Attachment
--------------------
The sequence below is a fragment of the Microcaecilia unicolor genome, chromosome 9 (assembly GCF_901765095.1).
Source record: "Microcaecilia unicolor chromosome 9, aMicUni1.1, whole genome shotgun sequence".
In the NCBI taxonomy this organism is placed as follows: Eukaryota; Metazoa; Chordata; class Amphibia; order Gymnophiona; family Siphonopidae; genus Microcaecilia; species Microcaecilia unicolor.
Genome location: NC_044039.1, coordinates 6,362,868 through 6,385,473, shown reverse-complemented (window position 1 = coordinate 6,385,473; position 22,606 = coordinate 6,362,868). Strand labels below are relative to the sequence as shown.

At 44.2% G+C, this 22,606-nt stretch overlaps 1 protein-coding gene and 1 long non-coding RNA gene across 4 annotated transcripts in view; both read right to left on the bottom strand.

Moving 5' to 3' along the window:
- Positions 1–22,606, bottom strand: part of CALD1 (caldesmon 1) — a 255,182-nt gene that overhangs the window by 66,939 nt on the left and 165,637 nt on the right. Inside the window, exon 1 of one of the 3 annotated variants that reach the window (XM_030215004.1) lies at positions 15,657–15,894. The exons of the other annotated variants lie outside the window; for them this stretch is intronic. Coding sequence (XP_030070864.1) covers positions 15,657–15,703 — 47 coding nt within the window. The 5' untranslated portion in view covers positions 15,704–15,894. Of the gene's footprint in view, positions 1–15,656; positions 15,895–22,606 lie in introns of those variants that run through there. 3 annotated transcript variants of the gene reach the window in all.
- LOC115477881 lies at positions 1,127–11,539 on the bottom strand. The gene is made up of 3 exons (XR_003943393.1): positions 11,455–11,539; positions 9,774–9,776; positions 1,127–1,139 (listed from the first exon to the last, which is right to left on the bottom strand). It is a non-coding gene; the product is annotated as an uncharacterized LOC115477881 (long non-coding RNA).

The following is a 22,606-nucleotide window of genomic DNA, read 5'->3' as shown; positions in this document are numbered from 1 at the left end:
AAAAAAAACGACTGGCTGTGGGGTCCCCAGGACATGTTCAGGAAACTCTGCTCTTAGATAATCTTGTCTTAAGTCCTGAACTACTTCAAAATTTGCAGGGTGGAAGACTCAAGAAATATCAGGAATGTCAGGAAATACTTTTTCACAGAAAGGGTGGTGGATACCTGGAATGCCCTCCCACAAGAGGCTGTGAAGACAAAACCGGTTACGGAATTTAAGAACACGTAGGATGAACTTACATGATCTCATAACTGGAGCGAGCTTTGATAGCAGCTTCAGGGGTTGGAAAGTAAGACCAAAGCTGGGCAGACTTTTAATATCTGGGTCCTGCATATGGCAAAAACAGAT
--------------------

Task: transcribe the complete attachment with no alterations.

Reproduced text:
The sequence below is a fragment of the Microcaecilia unicolor genome, chromosome 9 (assembly GCF_901765095.1).
Source record: "Microcaecilia unicolor chromosome 9, aMicUni1.1, whole genome shotgun sequence".
In the NCBI taxonomy this organism is placed as follows: Eukaryota; Metazoa; Chordata; class Amphibia; order Gymnophiona; family Siphonopidae; genus Microcaecilia; species Microcaecilia unicolor.
Genome location: NC_044039.1, coordinates 6,362,868 through 6,385,473, shown reverse-complemented (window position 1 = coordinate 6,385,473; position 22,606 = coordinate 6,362,868). Strand labels below are relative to the sequence as shown.

At 44.2% G+C, this 22,606-nt stretch overlaps 1 protein-coding gene and 1 long non-coding RNA gene across 4 annotated transcripts in view; both read right to left on the bottom strand.

Moving 5' to 3' along the window:
- Positions 1–22,606, bottom strand: part of CALD1 (caldesmon 1) — a 255,182-nt gene that overhangs the window by 66,939 nt on the left and 165,637 nt on the right. Inside the window, exon 1 of one of the 3 annotated variants that reach the window (XM_030215004.1) lies at positions 15,657–15,894. The exons of the other annotated variants lie outside the window; for them this stretch is intronic. Coding sequence (XP_030070864.1) covers positions 15,657–15,703 — 47 coding nt within the window. The 5' untranslated portion in view covers positions 15,704–15,894. Of the gene's footprint in view, positions 1–15,656; positions 15,895–22,606 lie in introns of those variants that run through there. 3 annotated transcript variants of the gene reach the window in all.
- LOC115477881 lies at positions 1,127–11,539 on the bottom strand. The gene is made up of 3 exons (XR_003943393.1): positions 11,455–11,539; positions 9,774–9,776; positions 1,127–1,139 (listed from the first exon to the last, which is right to left on the bottom strand). It is a non-coding gene; the product is annotated as an uncharacterized LOC115477881 (long non-coding RNA).

The following is a 22,606-nucleotide window of genomic DNA, read 5'->3' as shown; positions in this document are numbered from 1 at the left end:
AAAAAAAACGACTGGCTGTGGGGTCCCCAGGACATGTTCAGGAAACTCTGCTCTTAGATAATCTTGTCTTAAGTCCTGAACTACTTCAAAATTTGCAGGGTGGAAGACTCAAGAAATATCAGGAATGTCAGGAAATACTTTTTCACAGAAAGGGTGGTGGATACCTGGAATGCCCTCCCACAAGAGGCTGTGAAGACAAAACCGGTTACGGAATTTAAGAACACGTAGGATGAACTTACATGATCTCATAACTGGAGCGAGCTTTGATAGCAGCTTCAGGGGTTGGAAAGTAAGACCAAAGCTGGGCAGACTTTTAATATCTGGGTCCTGCATATGGCAAAAACAGAT